queue without first checking if its name had been GC-ed.

Release note (sql change): Fix problem with VIEW/TABLE name not
being recycled quickly after DROP VIEW/TABLE.

An Explanation

Also from that forum post, a linked blog article paints a clearer picture of what is going on and why commands like DROP can't be completely transactional in CRDB.

Keep in mind, CRDB is all about distributed data and strives to remain performant across large data sets. do you support schema changes without any downtime and while supporting distributed nodes?

It clicked when I read this concise reasoning for the design choice, from a Cockroach Labs blog post.

Our solution for maintaining a consistent distributed schema cache and consistent table data embraces the concurrent use of multiple versions of the schema, allowing the rollout of a new schema while the older version is still in use. It backfills (or deletes) the underlying table data without holding locks. This solution is derived from the work done by the F1 team at Google.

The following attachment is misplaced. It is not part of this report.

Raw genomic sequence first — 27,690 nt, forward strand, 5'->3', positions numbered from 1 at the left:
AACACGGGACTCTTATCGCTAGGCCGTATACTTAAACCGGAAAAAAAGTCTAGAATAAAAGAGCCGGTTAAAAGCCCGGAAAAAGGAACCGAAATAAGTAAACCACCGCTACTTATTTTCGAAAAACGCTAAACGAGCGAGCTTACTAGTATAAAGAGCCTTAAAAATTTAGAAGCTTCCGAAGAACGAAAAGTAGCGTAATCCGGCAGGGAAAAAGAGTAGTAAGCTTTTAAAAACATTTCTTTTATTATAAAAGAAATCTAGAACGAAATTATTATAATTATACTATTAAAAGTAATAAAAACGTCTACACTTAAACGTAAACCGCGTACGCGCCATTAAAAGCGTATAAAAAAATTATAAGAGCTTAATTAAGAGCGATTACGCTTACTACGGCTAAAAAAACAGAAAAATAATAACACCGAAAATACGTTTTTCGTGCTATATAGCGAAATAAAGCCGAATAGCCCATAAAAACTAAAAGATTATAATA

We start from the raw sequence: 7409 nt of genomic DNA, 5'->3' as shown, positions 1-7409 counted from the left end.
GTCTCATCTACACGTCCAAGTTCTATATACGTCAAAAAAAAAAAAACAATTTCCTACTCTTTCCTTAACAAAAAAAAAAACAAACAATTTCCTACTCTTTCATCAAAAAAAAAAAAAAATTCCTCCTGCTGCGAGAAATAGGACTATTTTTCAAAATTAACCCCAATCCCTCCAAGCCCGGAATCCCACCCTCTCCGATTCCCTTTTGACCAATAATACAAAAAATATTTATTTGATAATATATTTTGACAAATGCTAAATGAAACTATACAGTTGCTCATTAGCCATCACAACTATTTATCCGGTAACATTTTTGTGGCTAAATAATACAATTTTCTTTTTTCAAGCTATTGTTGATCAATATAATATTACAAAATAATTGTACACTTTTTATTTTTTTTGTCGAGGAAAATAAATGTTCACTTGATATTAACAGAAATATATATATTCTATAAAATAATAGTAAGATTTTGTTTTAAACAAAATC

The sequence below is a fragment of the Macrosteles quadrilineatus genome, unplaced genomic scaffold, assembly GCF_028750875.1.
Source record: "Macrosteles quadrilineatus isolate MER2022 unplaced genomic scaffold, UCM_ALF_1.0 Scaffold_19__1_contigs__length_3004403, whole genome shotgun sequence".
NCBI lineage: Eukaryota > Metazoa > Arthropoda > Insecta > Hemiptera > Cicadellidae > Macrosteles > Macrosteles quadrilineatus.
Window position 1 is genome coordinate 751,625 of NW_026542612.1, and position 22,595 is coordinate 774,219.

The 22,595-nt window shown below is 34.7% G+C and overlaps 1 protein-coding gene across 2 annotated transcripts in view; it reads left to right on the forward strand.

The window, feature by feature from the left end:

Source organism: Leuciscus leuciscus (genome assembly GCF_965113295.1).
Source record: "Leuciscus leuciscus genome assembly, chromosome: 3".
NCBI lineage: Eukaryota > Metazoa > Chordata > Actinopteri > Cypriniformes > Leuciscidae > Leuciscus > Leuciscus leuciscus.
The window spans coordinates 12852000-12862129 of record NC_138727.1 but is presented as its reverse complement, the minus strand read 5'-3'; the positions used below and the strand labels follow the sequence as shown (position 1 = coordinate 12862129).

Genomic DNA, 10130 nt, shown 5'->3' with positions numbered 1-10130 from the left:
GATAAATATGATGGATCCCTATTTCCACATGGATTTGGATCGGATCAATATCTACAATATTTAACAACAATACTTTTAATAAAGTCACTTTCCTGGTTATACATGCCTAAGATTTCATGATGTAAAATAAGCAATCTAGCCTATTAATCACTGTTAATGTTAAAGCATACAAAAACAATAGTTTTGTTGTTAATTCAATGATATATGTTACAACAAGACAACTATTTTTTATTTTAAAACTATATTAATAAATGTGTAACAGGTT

The rest of that blog post explains more in depth what's happening; I won't repeat that same detail here. Drawing a couple diagrams did help me understand it though, so I'll cover that.

An Example

This isn't meant to cover what actually happens inside of Cockroach DB, but only a rough idea of what has been described above.

Let's say we have:

  • A 3-node CRDB cluster with "some tables/schema".
  • We issue a simple DROP TABLE command.
  • Let's say, in this hypothetical node 1, we could see the incoming operations.